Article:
Source: The Day Peruvian Women Rebelled – The New York Times

The Real Crime Is What’s Not Done, by Chase Madar – The New York Times

“The latest criminal charges of public officials in the contamination of the Flint, Mich., water supply seem righteous. After so much government ineptitude with such hideous consequences — tens of thousands of Flint residents poisoned; elevated blood lead levels in nearly 5 percent of the city’s children, many with possibly irreversible brain damage — surely these criminal charges will bring, at long last, justice for Flint.

Not really. Though these sorts of charges fulfill an emotional need for retribution and are of great benefit to district attorneys on the make, they are seldom more than a mediagenic booby prize. Prosecutorial responses fill the void left when health and safety regulations succumb to corporate and political pressure.

Take the collapse at the Upper Big Branch mine in West Virginia that killed 29 miners in 2010. Flouting safety regulations was an integral part of the corporate culture of the mine’s owner, Massey Energy, and last year its chief executive, Donald L. Blankenship, was convicted of a misdemeanor carrying a one-year sentence. Although some portrayed this as a blow for social justice, it’s difficult to see how it had much impact on mine safety.Far more significant was the West Virginia Legislature’s passage last year of the Creating Coal Jobs and Safety Act, the first statutory loosening of mine safety standards in state history. While on its deregulatory binge last year, the state almost entirely rolled back aboveground chemical-tank safety standards enacted in response to the Elk River contamination disaster of 2014 – which made the water of 300,000 people undrinkable.”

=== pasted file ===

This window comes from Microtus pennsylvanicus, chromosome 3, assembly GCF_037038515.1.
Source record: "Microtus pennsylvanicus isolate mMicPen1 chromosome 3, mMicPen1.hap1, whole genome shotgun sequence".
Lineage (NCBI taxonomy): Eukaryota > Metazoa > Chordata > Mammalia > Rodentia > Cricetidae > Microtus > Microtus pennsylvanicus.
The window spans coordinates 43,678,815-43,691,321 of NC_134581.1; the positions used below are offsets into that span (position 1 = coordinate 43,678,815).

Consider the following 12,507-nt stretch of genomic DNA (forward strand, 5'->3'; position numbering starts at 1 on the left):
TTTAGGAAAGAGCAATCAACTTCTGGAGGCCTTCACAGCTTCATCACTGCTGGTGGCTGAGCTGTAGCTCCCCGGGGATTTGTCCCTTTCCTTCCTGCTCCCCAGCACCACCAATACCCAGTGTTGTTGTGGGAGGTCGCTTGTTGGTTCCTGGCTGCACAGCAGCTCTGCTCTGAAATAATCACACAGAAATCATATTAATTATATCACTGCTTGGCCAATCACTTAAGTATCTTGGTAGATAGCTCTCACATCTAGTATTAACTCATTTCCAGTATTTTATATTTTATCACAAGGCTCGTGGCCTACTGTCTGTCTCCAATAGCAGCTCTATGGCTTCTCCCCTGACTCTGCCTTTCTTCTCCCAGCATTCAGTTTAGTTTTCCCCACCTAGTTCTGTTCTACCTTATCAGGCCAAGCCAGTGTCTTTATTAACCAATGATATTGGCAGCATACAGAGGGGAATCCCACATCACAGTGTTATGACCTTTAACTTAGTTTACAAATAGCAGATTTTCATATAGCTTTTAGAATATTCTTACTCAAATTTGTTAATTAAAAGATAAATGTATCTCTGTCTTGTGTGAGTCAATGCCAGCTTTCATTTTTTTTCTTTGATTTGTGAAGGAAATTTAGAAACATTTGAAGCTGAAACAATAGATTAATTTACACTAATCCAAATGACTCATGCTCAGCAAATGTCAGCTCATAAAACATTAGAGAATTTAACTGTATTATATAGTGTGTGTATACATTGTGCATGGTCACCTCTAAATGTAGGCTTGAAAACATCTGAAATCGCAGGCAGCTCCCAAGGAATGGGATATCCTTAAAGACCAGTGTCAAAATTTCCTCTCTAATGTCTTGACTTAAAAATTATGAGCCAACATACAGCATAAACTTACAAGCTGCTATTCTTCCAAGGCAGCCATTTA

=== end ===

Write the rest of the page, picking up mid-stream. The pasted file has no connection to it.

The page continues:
Source: The Real Crime Is What’s Not Done – The New York Times